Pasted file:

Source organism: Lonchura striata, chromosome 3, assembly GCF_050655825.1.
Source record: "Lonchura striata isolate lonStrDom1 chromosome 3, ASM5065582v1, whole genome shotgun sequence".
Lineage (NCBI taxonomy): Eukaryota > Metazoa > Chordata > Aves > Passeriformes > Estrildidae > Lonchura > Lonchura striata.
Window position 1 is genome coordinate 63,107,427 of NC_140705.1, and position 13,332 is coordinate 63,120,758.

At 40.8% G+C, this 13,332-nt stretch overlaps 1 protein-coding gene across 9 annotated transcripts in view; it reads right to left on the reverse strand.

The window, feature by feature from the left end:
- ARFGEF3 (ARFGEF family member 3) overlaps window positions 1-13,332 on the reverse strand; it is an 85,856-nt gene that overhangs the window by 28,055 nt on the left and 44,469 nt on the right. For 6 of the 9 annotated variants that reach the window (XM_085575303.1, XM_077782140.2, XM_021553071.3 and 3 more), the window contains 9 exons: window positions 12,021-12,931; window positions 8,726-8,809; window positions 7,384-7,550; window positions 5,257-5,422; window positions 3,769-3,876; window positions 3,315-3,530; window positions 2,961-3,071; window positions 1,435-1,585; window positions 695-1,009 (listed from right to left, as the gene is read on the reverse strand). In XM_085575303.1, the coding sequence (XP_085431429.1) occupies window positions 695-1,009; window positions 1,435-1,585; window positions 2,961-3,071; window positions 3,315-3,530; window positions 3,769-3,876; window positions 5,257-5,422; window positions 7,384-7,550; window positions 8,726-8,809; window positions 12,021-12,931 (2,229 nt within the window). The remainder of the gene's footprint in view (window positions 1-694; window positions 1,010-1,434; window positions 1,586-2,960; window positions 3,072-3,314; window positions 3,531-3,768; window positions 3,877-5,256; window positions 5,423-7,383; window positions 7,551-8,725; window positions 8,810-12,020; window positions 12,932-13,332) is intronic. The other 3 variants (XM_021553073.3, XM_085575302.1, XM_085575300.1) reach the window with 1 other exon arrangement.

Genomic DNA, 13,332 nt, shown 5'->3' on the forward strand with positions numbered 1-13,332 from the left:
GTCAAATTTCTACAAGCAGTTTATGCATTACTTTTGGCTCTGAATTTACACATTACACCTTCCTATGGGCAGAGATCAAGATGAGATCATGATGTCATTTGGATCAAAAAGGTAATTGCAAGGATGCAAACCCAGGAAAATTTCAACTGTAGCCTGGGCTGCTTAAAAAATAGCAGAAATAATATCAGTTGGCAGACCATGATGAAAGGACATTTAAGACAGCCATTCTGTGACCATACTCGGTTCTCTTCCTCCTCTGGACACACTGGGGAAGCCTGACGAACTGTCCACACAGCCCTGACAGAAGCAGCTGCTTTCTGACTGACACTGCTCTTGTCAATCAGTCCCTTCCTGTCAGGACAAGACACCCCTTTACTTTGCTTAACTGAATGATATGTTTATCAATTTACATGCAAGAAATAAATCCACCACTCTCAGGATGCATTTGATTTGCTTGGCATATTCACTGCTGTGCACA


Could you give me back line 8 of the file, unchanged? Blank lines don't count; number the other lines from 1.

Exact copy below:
Genomic DNA, 13,332 nt, shown 5'->3' on the forward strand with positions numbered 1-13,332 from the left: